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The value a tree provides to a home and neighborhood branches far beyond shade relief on a hot summer’s day. Research shows that trees help fortify not only the appearance of a community but also the physical and mental fitness of its residents.
According to The International Society of Arboriculture (ISA), trees encourage people to be more active and generally affect attitudes and behaviors. Also, neighborhoods with trees experience fewer incidents of domestic violence and are safer and more sociable, says the United States Department of Agriculture.
It’s no secret that the rental industry recognizes the value of trees, especially when it comes to curb appeal. But their well-being often is overlooked. And when an owner notices that the tree no longer appears as massive and full, many times it’s too late.
“I don’t think people have any idea what those trees are worth, especially mature trees,” says Earthworks DFW President Chris Lee. “It doesn’t take a whole lot to get to a $10,000 tree.”
Because most landscaping contracts don’t cover tree care beyond seasonal pruning, trimming and cleanup, Lee recommends that property owners and managers get in touch with the health of their trees to ensure the long-term benefit they can provide to an asset.
Tree care is a value proposition
The cost to replace a tree should be enough to encourage preventative maintenance, Lee says. As with anything else, a little tender, loving care can preserve an amenity that drives rents and occupancy versus incurring expensive replacement costs after a tree dies.
“It’s a value proposition,” Lee said. “What’s the cost to save a tree, how long will it take? Compare that to the replacement cost of a like-sized tree.”
Mature trees often mask symptoms of a problem, so it’s essential to perform visual inspections, Lee says. A mature post oak that’s been starved of water and is suffering root damage, for example, may not show signs of distress for two or three years. Only then will symptoms like discolored or droopy leaves appear.
“By then, the tree is probably going to die,” Lee said.
New development can put tree survival at risk
A big hardship on trees today is their ability to adapt to new plantings, especially in areas that are being developed on less than desirable topography. As developers race to put up housing, newly planted trees get plopped into holes dug on bedrock, caliche or pure clay that holds little hope for proper nutrients.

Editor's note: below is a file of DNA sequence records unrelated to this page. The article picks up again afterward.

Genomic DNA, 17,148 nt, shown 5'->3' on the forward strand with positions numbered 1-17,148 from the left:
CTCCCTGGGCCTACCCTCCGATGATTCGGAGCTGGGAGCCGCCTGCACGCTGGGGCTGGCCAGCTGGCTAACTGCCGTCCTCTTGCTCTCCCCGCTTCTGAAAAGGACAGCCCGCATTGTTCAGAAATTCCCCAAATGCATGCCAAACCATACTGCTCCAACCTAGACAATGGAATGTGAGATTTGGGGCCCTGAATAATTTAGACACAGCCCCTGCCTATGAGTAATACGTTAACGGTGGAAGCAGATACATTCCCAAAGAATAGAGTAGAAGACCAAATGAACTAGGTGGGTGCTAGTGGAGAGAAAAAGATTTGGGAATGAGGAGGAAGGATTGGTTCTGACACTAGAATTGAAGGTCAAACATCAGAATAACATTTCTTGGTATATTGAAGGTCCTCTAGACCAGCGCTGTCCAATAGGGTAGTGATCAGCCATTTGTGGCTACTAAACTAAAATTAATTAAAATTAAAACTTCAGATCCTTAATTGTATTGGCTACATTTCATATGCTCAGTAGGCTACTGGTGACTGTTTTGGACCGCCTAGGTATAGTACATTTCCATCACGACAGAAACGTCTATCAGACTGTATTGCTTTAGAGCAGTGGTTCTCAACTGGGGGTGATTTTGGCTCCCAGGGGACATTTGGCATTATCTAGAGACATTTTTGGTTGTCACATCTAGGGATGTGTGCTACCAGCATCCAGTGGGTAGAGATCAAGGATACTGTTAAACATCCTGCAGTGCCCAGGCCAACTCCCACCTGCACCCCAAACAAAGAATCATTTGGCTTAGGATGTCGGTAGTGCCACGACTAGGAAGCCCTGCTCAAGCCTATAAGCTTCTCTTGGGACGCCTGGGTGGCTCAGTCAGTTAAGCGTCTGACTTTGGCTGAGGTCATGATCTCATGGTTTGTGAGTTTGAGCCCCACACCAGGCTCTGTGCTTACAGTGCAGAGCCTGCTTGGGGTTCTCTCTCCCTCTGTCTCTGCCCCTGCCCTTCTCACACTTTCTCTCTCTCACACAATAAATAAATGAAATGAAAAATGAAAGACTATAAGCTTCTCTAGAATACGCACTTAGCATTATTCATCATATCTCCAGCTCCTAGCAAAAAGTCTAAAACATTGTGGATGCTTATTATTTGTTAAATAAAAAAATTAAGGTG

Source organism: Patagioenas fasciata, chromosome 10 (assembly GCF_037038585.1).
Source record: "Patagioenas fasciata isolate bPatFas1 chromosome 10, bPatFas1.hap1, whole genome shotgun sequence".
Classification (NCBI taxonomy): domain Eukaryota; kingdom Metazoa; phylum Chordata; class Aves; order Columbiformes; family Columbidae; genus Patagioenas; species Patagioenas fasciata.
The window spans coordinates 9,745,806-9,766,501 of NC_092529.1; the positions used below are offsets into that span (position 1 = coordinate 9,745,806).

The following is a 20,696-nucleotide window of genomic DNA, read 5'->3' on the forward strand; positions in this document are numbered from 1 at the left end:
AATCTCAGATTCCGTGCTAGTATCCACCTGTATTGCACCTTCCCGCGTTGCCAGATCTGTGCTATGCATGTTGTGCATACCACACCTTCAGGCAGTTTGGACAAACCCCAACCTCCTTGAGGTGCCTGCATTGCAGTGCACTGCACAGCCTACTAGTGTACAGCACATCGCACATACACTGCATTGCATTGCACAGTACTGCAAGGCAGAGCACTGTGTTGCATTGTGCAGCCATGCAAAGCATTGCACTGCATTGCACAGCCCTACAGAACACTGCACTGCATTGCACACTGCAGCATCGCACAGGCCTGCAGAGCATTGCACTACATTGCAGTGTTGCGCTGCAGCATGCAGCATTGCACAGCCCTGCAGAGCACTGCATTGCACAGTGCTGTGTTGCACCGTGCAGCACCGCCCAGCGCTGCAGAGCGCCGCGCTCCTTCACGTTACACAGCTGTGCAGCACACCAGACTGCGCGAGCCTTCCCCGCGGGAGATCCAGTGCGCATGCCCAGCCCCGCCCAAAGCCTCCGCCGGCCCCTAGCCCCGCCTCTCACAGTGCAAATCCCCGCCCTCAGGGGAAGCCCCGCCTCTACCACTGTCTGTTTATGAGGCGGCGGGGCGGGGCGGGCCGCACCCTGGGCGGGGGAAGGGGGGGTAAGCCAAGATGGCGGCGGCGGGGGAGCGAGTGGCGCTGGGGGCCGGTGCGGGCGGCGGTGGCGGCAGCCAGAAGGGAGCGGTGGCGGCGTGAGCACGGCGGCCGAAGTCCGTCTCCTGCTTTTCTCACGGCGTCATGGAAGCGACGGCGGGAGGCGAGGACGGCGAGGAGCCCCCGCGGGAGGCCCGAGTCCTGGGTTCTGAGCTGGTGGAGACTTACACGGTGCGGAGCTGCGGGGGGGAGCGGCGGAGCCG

Without enough nutrients, the tree’s root system will struggle to adapt, Lee says. Growth will be stunted and the tree will be more susceptible to disease.
“This is where we see a lot of problems,” he said. “You drop it in a hole, and the tree will be no bigger than it is when it was planted because the roots can’t grow. They are going to sit there.”
Lee says deep-root watering and proper fertilization will help trees adjust to new conditions and become the big, tall oak that residents and landlords love.
Like people, trees need periodic checkups
Ideally, trees should have health check-ups, which can be performed by a licensed arborist or maintenance staff. Visual inspections include looking for signs of fungus, insect problems or issues with the tree’s eco system.
If a problem is suspected, Lee recommends contacting a tree professional. A number of solutions and remedies, including injectable treatments that fight disease or provide supplemental nutrients, are available.
Treatments can include fertilization, root stimulation and fungicide and insecticide applications. Systemic insecticides can either be sprayed, injected or root-drenched so that the tree actually becomes toxic so that insects are killed when ingesting leaves and bark.
Here are some signs, according to Lee, that a tree may be unhealthy.
- Discolored or wilting, droopy leaves
If a tree that should normally be green has yellow or discolored leaves, there could be a problem. Also, an unhealthy tree may show signs of distress through the appearance of veins in its leaves. Another sign of distress is if leaf structure becomes less rigid, limp or not as firm and resilient as normal. Fungal diseases contribute to leaf discoloration and distress, and can be treated if caught in time.
- Insect damage to leaves and bark
Bores can damage – and ultimately kill – many types of trees. Certain beetles and moths are the most common tree borers, and they can damage bark and limbs beyond repair. If the presence of bores is caught in time, a pesticide can be applied and the tree saved. Inspect the trunk regular for signs of holes where bores have been present.
- Unusual activity or appearances in the spring
Inconsistencies in budding or blooming during the spring may be a sign that the tree is in distress. Usually, this means that something is affecting the root structure that supports the part of the tree that doesn’t appear normal. It could also be a sign of a bigger systemic problem.
Like anything else, preventative maintenance goes a long way, says Lee.
“Tree care is something that I think gets overlooked. Typically in landscapes, mature trees are your most valuable asset. But a lot of those get left completely alone to the point they die. Some probably could have been saved with preventive treatment or getting help from an arborist.”